Located in Sydney’s Rookwood cemetery, the Quong Sing Tong (廣善堂) pavilion erected in 1877 is representative of one of the most characteristic aspects of Chinese-Australians in the 19thand early 20thcentury – the practice of transporting the bones of the dead back to their home villages. [See No.7 & 17] Bones rather than bodies, as the usual practice was to bury a body for several years then to collect the bones of a number of people at the same time, to be “returned to China”.
From the very beginning of the movement of Pearl River Delta villagers across the Pacific to the Californian and then the NSW and Victorian goldfields, it was the practice to periodically gather together the bones of those who died in these far away lands. Associations organised on the basis of the various districts of the Pearl River Delta such as Taishan, Zhongshan, Dong Guan, etc., would co-operate to organise the exhumations and the shipment back to the many villages.
Reports of bones return begin at least from 1860 and the Rev Young reported bones being returned from Melbourne in “small wooden cases, or carpet bags” in 1868. Later we know that the Tung Wah Hospital in Hong Kong became the transfer point for bones from around the Pacific and elsewhere before they continued their journey onto their villages with local newspapersregularly announcing the arrival of “departed friends” for collection by relatives.
The Quong Sing Tong (廣善堂) association that erected the Rookwood pavilion in 1877 is today unknown. It may have been an early attempt to create an association combining all the districts but having raised the money for the pavilion then dissolved. It was the district associations that largely handled these removals, including making donations to the Tung Wah Hospital [see No.71] and advertising in newspapers such as the Chinese Australian Herald 廣益華報 in the early 20thcentury requesting information about the identity of the dead so that their bones could be returned to their villages, and listing stores as contact points for passing on this information.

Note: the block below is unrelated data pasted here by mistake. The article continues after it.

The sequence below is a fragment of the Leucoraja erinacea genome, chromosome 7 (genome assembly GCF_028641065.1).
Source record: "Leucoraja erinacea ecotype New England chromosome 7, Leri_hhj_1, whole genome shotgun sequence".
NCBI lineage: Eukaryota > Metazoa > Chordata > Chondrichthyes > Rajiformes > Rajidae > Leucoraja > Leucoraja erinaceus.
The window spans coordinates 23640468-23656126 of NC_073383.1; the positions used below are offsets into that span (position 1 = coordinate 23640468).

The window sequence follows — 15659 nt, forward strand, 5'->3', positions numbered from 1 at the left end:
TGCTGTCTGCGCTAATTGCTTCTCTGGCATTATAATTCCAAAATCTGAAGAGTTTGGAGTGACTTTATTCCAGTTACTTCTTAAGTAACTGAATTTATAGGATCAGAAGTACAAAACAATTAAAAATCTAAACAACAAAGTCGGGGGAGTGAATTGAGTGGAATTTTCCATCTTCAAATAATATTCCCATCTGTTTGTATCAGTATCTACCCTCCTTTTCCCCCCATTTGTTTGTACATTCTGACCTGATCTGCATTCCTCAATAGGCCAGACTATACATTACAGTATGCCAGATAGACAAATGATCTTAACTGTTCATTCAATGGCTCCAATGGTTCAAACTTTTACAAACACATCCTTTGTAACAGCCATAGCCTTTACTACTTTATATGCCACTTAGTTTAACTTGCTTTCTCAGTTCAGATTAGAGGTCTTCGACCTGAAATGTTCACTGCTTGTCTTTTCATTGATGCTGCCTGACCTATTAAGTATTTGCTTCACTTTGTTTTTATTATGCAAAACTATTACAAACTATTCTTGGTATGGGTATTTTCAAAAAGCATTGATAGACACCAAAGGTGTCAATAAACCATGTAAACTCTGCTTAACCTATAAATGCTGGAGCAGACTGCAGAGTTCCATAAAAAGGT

The best record we have on the return of bones comes from the “Old Chinese Section” of Rookwood Cemetery, Sydney where the pavilion is located. From 1875 to the late 1930s, a peak of 75% of the burials in the “Old Chinese Section” were, “returned to China”, with a yearly average of 55% to 65%. [See No.6b] In the 1890s, it was said to cost “£10 to remove a man’s bones from the country”.
Sydney’s Rookwood Cemetery statistics show an increase in exhumations in the last decades of the 19th century. After this there is a gradual reduction in the proportion of burials that are returned as well as a fall in total burials as the population of the China-born in Australia declined in the 1920s and 1930s. There was a tapering off of returns after 1930, and after 1938 there were very few removals until after World War II. Many of those who died after 1931 were exhumed between 1946 and 1948, after which only 10 more were removed in 1950, with the last recorded exhumation from this section of Rookwood Cemetery in 1962.
 “Returned to China”, usually written in red ink, indicated exhumed plots. Rookwood Cemetery, Anglican Trust: Register of Burials in the Necropolis at Haslem’s Creek, under the Necropolis Act of 1867, 31 Victoria, no.14, ‘Chinese Section of General Cemetery’.
 Report of the Royal Commission on Alleged Chinese Gambling and Immorality and Charges of Bribery Against Members of the Police Force. Appointed August 20th1891. Government Printer, Sydney, 1892, p.15, lines, 486-7.